Gemma Fernandez
Senior Case Manager
Institute of Mental Health

I first met Anna, who was diagnosed with bipolar disorder, over a series of admissions between 2011 and 2012. However, it was only during her admission in March 2013 that I got to know her better.

During her 2013 admission, she was having a lot of difficulties managing her condition. Whenever Anna experienced the “high” or manic phase of her condition, she would seek her ex-fiancé’s company. She would have delusions that she was pregnant with triplets and that she was going to marry him without her parents’ consent. During one of her stays at the Institute of Mental Health (IMH), she started planning her “wedding” with a fellow patient, who offered to help out with the ceremony.

During the first few days of her admission, Anna was highly agitated and I experienced the brunt of it as her Case Manager. She would often scold me and told me “to get lost”. I gave her the time and space to settle down before approaching her again, and she slowly started warming up to me.

Anna had several unresolved issues – her battle with bipolar disorder, her anger towards her mother, and her relationship problems with her ex-fiancé. I was objective and respectful towards all her relationships, and I even met her ex-fiancé to have a better understanding of the situation. I encouraged Anna to see her situation in a different light and we worked together to address the issues one at a time. Over time, Anna’s resentment towards her mother diminished. It dawned on Anna that her mother’s actions stemmed from her instinctual protectiveness, both as a caregiver and the maternal figure who shaped her value system. This was a crucial turning point in Anna’s recovery. She was able to appreciate her mother’s feelings and viewpoints, and was able to empathise with her mother’s pain.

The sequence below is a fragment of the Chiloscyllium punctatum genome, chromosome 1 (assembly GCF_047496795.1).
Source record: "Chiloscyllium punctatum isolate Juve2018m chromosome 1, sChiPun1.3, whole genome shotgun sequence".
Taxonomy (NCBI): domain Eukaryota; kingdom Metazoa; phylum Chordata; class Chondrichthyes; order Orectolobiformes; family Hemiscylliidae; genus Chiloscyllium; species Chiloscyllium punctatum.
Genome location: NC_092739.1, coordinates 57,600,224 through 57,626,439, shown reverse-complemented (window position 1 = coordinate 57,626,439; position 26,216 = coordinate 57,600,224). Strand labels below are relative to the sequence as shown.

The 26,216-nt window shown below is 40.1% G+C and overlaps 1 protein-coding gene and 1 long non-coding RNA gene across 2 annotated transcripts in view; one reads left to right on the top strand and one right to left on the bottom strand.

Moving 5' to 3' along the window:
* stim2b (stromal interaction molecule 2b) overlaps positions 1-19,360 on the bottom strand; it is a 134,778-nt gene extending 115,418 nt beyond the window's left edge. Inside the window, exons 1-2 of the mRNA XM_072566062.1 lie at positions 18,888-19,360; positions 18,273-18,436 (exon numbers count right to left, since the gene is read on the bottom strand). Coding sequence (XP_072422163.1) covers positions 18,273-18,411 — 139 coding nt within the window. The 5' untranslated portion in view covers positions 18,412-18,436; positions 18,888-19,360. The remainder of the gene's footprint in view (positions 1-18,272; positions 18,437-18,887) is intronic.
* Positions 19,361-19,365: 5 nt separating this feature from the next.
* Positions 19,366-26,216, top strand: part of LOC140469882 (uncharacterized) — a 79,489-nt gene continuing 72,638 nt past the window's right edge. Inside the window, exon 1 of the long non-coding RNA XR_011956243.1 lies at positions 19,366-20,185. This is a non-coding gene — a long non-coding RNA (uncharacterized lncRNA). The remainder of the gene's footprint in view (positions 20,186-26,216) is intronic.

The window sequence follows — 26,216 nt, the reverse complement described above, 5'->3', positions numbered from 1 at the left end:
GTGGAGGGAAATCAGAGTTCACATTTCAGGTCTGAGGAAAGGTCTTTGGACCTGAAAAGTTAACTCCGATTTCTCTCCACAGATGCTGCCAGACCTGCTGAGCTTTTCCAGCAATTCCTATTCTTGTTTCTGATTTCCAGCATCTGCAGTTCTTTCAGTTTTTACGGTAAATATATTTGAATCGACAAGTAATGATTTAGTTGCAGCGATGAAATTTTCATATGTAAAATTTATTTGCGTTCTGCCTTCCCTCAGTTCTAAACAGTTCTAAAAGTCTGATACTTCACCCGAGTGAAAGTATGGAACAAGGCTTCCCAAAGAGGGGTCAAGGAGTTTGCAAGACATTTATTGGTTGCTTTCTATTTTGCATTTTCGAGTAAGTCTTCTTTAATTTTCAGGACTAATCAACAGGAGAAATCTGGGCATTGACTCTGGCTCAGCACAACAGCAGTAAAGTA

Anna is currently working at a wellness centre as an advocate for people with mental health issues, and has recently published a book about her experiences. To date, I am still in contact with Anna, and she knows that I am only a phone call away. She would call me when her mood starts to dip, or when she’s “high”. I will listen to her and guide her along her decision-making process.

I have been blessed to have Anna as a client because she has taught me a lot in my own journey with other patients, and has enriched my experience as a Case Manager.

Key Learning Points:

The crux of Case Management is:

  1. To ensure that the patient recovers optimally during the hospital stay and there is continuity of care post-discharge.
  2. To genuinely care for the patient and treat him or her as a person; to empathise and guide the patient in his or her journey towards mental wellness and quality of life.
  3. To work through the patient’s issues together with the patient, one at a time, and to help him or her see things from a different point of view.